- to deliver or expose to an enemy by treachery or disloyalty: Benedict Arnold betrayed his country.
- to be unfaithful in guarding, maintaining, or fulfilling: to betray a trust.
- to disappoint the hopes or expectations of; be disloyal to: to betray one's friends.
- to reveal or disclose in violation of confidence: to betray a secret.
- to reveal unconsciously (something one would preferably conceal): Her nervousness betrays her insecurity.
- to show or exhibit; reveal; disclose: an unfeeling remark that betrays his lack of concern.
- to deceive, misguide, or corrupt: a young lawyer betrayed by political ambitions into irreparable folly.
- to seduce and desert.
Origin of betray
SynonymsSee more synonyms on Thesaurus.com
Examples from the Web for betray
ISIS abducts boys, breaks them down, forces them to betray their families, then hopes to recruit them into its ranks.Abducted, Tortured, Indoctrinated: The Tale of a Teen Who Escaped ISIS
August 4, 2014
Jones said that as far as he can tell, the article did not betray any secrets.Fired From Los Alamos for Pushing Obama's Nuclear Agenda
Center for Public Integrity
July 31, 2014
The very source of his tremendous talent and athleticism seemed to betray him.A Lesson From LeBron James’ Game One Nightmare
Dr. Anand Veeravagu, MD, Tej Azad
June 7, 2014
“A public official,” he added, “who accepts bribesis tantamount to a traitor” because they betray the trust of the public.Ehud Olmert’s Sentencing Won’t Be a Day of Reckoning for Israel’s Leaders
May 15, 2014
To save its better potential, we need to betray what it has become.We Need More Class Traitors: Solving America’s Meritocracy Problem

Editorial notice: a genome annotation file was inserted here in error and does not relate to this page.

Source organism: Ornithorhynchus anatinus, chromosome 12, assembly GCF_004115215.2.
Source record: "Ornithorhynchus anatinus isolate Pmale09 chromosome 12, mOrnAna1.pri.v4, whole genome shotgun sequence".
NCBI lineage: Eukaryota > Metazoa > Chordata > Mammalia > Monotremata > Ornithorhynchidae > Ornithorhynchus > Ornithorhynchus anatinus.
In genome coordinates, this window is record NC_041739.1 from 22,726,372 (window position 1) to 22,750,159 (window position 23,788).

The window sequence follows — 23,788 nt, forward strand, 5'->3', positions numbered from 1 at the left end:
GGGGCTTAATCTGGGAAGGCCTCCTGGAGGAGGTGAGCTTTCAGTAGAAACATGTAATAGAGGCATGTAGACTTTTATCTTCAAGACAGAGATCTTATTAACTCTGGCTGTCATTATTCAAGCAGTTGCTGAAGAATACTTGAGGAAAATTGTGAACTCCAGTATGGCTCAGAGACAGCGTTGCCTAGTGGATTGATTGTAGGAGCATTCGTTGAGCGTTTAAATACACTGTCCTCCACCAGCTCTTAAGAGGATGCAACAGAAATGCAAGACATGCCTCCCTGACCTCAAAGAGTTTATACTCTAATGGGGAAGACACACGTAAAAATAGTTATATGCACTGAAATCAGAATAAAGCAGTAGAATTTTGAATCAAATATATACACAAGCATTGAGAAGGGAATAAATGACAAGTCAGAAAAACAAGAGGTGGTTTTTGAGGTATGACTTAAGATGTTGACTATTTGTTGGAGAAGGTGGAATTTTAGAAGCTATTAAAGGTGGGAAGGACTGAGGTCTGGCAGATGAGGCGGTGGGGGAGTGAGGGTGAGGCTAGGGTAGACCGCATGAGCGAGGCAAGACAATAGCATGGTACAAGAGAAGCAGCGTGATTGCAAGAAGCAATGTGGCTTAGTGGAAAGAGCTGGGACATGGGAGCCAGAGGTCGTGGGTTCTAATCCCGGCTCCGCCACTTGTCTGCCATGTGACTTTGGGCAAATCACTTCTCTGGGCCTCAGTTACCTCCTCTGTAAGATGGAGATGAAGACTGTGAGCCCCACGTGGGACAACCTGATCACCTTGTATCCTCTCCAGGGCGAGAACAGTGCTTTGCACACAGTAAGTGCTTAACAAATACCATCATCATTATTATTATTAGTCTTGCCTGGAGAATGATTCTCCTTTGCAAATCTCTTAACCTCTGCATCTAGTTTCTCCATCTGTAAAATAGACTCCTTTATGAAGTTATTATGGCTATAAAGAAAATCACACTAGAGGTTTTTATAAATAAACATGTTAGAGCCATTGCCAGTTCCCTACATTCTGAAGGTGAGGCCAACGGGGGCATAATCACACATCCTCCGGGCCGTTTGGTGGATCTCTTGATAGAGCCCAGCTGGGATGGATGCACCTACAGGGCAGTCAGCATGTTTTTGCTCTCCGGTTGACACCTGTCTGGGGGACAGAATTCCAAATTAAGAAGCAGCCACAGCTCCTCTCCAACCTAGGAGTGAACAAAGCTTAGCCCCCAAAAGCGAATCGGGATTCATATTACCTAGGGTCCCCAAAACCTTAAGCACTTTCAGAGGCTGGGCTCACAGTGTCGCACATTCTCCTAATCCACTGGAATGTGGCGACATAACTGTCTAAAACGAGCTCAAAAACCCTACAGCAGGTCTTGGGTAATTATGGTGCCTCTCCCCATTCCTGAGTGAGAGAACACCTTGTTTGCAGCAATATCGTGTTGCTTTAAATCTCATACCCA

April 20, 2014
He resolved to pretend to be dumb, and he charged Terence not to betray him.Tales And Novels, Volume 4 (of 10)
His answer gave me a little start, but I did not betray myself.The Underdog
F. Hopkinson Smith
Nay, that foot has no fellow in the wilderness; it will betray her.The Last of the Mohicans
James Fenimore Cooper
If Heman felt any surprise at her knowledge of his purpose, he did not betray it.Meadow Grass
I warned you how it would be,—your own selfishness will betray and ruin you.Alice, or The Mysteries, Complete
- to aid an enemy of (one's nation, friend, etc); be a traitor toto betray one's country
- to hand over or expose (one's nation, friend, etc) treacherously to an enemy
- to disclose (a secret, confidence, etc) treacherously
- to break (a promise) or be disloyal to (a person's trust)
- to disappoint the expectations of; failhis tired legs betrayed him
- to show signs of; indicateif one taps china, the sound betrays any faults
- to reveal unintentionallyhis grin betrayed his satisfaction
- betray oneself to reveal one's true character, intentions, etc
- to lead astray; deceive
- euphemistic to seduce and then forsake (a woman)
Word Origin and History for betray
late 13c., bitrayen "mislead, deceive, betray," from be- + obsolete Middle English tray, from Old French traine "betrayal, deception, deceit," from trair (Modern French trahir) "betray, deceive," from Latin tradere "hand over," from trans- "across" (see trans-) + dare "to give" (see date (n.1)). Related: Betrayed; betraying.